Now we come to the movie that is my life. I’m sure a few readers have struggled through the paragraphs above, wondering when I would finally get to what has been happening day-to-day as the Thailand clock counts down.
The nuts and bolts are that all monies have been transferred to the Phuket International Hospital. OD spent several days with me last week in order to go to the Thai Embassy to apply for her visa. There is no embassy in Chisinau, the Moldovan capital, so anyone from Moldova who wishes to go to Thailand must come to Bucharest for a visa. Our surgeon, Dr. Sanguan Kunaporn, has received and approved the letters that OD’s and my counselors wrote as justification for our surgeries.
Over a week ago, as required by Dr. Kunaporn, I ceased taking my daily dosage of estradiol as well as aspirin and vitamin supplements. Dr. Kunaporn allows his patients to continue on anti-androgen medication right up until surgery, so at least I am not experiencing any sudden testosterone explosion. I do, however, feel the decrease in estrogen level. I feel more on edge, quicker to react to anything that is not going according to plan. Insomnia of the wake-in-the-middle-of-the-night variety has returned, encouraged by the anti-androgen-induced bathroom trips together with my increased excitement as the imminence of my journey to Thailand becomes ever more palpable.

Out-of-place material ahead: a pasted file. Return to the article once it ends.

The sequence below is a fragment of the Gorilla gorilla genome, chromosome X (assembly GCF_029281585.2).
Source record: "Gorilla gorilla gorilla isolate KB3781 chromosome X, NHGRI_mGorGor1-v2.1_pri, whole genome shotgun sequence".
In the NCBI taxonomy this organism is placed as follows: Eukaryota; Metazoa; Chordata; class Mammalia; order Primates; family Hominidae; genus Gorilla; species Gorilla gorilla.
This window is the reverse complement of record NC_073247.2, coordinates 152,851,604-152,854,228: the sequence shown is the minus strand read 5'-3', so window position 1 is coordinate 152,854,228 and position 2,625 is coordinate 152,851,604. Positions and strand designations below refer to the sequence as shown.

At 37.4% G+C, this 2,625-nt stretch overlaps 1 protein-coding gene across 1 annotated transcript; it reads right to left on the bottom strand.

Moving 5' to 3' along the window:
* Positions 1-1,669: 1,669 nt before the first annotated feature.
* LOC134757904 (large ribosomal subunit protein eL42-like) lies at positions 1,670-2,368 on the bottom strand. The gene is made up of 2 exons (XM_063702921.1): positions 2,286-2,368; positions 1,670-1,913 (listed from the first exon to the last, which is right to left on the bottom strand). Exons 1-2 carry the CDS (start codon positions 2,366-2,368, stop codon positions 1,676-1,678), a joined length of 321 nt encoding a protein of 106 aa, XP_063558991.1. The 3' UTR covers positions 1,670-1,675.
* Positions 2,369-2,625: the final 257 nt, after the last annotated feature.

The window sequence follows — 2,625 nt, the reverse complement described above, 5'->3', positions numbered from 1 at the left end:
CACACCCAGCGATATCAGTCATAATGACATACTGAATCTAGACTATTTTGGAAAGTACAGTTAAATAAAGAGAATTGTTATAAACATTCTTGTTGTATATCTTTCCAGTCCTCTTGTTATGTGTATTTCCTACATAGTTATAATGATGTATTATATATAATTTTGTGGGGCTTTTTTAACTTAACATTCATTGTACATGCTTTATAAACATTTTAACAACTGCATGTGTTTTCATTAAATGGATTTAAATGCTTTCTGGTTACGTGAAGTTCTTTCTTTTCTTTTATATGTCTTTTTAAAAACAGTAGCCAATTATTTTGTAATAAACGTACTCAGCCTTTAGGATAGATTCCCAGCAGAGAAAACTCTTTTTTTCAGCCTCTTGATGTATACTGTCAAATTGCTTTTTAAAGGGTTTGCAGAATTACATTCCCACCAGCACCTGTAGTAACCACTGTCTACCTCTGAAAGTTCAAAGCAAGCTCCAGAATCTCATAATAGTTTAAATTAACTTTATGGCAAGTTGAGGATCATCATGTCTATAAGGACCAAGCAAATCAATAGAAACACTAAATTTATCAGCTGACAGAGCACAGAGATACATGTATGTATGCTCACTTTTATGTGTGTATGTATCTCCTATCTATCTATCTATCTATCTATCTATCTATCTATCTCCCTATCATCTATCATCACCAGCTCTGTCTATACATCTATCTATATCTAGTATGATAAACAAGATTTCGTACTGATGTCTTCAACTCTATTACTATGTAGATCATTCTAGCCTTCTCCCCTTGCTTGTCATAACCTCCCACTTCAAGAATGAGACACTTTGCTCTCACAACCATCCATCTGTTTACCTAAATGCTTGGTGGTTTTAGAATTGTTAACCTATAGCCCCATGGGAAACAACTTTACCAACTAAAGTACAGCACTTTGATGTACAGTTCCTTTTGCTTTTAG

What are my greatest worries today? At the top of my list is getting sick. Coming down with a cold or flu over the coming week would be the greatest catastrophe I can think of. Fortunately, I was dragged down for days by a severe cold in the first half of December, and I hope that has given me some immunity that will last me through the week to come.
Almost there. The journey to Thailand may just be an exclamation point in this life journey, but it is the answer to my childhood dream and prayer. In the evenings I am rediscovering old episodes of the Twilight Zone that I first saw as a child in the 1960s, remembering the promise of a mysterious magic that might transform my life before I woke the next morning. That morning finally comes in little over a week. It is not the Twilight Zone with Rod Serling standing off camera. Instead, it is the reality of a life transformed through hard work, suffering experienced and suffering caused, and the love of friends and family, a drama that Rod Serling himself could not have conceived of.
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The link below is to Alexandra Carastoian's short film Vreau sa stiu cum e that she made for Pride Month 2012.